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AP
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Jair Bolsonaro considerably outperformed the polls in Brazil’s presidential election, proving that the far-right wave he rode to the presidency remains a force. Multiple polls had indicated leftist former President Luiz Inácio Lula da Silva was far out front, with some suggesting he could even clinch a first-round victory on Sunday and showing margins that neared or exceeded double digits. In the end, Bolsonaro came within just five percentage points – less than half the margin several surveys showed before the election. He will face da Silva in a high-stakes Oct. 30 presidential runoff.

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Gun rights groups and firearms owners have launched another attempt to overturn Connecticut’s ban on certain semiautomatic rifles that was enacted in response to the Sandy Hook Elementary School shooting. A new lawsuit was filed Thursday in federal court, citing a U.S. Supreme Court ruling in June that overturned a New York law and expanded gun rights. The high court had earlier upheld assault weapons bans in Connecticut and New York passed in response to the school shooting that killed 20 first graders and six educators in 2012. Connecticut Attorney General William Tong says the state's gun laws save lives and he will defend them against the new lawsuit.

AP
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Nearly a dozen candidates are running in Brazil’s presidential election but only two stand a chance of reaching a runoff: former President Luiz Inácio Lula da Silva and incumbent Jair Bolsonaro. Eight of 10 Brazilians say they will vote for one of these two political titans on Sunday, leaving little space for challengers. The election could signal the return of the world’s fourth-largest democracy to a leftist government after four years of far-right politics, a pandemic that killed nearly 700,000 people and a poorly performing economy. Polls show da Silva with a commanding lead that could possibly even give him a first-round victory without any need for a runoff.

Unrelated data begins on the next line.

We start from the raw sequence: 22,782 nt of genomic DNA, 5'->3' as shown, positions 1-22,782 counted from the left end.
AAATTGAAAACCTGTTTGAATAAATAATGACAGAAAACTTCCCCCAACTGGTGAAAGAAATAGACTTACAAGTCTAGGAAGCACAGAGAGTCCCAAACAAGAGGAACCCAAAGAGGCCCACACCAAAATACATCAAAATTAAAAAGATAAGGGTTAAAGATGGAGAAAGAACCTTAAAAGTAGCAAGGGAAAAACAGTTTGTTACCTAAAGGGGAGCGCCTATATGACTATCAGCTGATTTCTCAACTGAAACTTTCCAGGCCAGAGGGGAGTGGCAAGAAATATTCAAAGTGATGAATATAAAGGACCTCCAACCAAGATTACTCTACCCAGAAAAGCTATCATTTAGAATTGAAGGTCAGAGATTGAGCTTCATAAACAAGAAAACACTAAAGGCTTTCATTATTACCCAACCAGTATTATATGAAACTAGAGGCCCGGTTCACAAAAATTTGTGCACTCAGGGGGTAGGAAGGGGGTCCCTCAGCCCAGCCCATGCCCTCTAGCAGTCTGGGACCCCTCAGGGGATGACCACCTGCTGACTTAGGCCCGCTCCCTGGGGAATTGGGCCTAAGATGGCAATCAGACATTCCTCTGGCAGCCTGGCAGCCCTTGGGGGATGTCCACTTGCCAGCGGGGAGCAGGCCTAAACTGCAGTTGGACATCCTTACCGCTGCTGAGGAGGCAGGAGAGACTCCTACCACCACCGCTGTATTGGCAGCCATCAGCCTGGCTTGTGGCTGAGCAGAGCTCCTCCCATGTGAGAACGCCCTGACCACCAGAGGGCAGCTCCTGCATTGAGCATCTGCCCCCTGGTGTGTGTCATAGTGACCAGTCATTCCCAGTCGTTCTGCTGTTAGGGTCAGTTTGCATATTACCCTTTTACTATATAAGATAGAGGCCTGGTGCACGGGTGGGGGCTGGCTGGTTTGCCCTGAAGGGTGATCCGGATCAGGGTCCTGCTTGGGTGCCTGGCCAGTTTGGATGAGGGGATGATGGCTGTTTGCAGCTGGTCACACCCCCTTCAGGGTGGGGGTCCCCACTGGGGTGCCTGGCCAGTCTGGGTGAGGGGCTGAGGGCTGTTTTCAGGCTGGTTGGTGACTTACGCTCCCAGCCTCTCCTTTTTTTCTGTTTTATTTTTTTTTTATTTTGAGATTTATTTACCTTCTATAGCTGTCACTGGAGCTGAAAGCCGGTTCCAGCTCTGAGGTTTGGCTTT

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When the U.S. Supreme Court ruled in favor of a high school football coach’s right to pray on the field after games, there were predictions of dramatic consequences from across the ideological spectrum. But three months after the decision, there’s no sign that large numbers of coaches have been newly inspired to follow Joseph Kennedy’s high-profile example. The Court ruled 6-3 for the coach on June 27, with the conservative justices in the majority and the liberals in dissent. A new poll from The Associated Press-NORC Center for Public Affairs Research finds that 54% of Americans approve of the decision, while 22% disapprove and 23% hold neither opinion.

AP
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Brazil’s President Jair Bolsonaro has been waging an all-out campaign to shore up the crucial evangelical vote ahead of Oct. 2 elections. Evangelicals helped carry him to power in 2018, and he proceeded to tap members of their churches for important ministries and for a Supreme Court nomination. But in this electoral cycle, Bolsonaro initially found more difficulty winning their favor. The campaign involves the first lady and keyboard crusaders. Influential pastors and politicians are warning their followers, on Facebook and in pulpits, that the race’s front-runner, leftist former President Luiz Inácio Lula da Silva, would close Christian churches. The campaign also involves associating da Silva with Afro Brazilian religions.

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Joan Didion, a master of rhythm and of the meaning of the unsaid, was remembered Wednesday as an inspiring and fearless writer and valued, exacting and sometimes eccentric friend. She was described as a woman who didn’t like to speak on the phone unless asked to or who might serve chocolate soufflés at a child’s birthday party because she didn’t know how to bake a cake. Carl Bernstein, Donna Tartt and Fran Liebowitz were among those attending, along with relatives, friends and editors and other colleagues from The New Yorker and her last publishing house, Penguin Random House.

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Almost three months after Roe v. Wade was overturned, the landscape of abortion access is still shifting significantly in some states, sometimes very quickly. Changing restrictions and litigation in neighboring Indiana and Ohio this week illustrate the whiplash for providers and patients navigating sudden changes in what is allowed where. As of Thursday, 13 states have current bans on abortion at any point in pregnancy and one more, Georgia, with a ban on abortions after fetal cardiac activity can be detected — usually around six weeks, often before women realize they’re pregnant.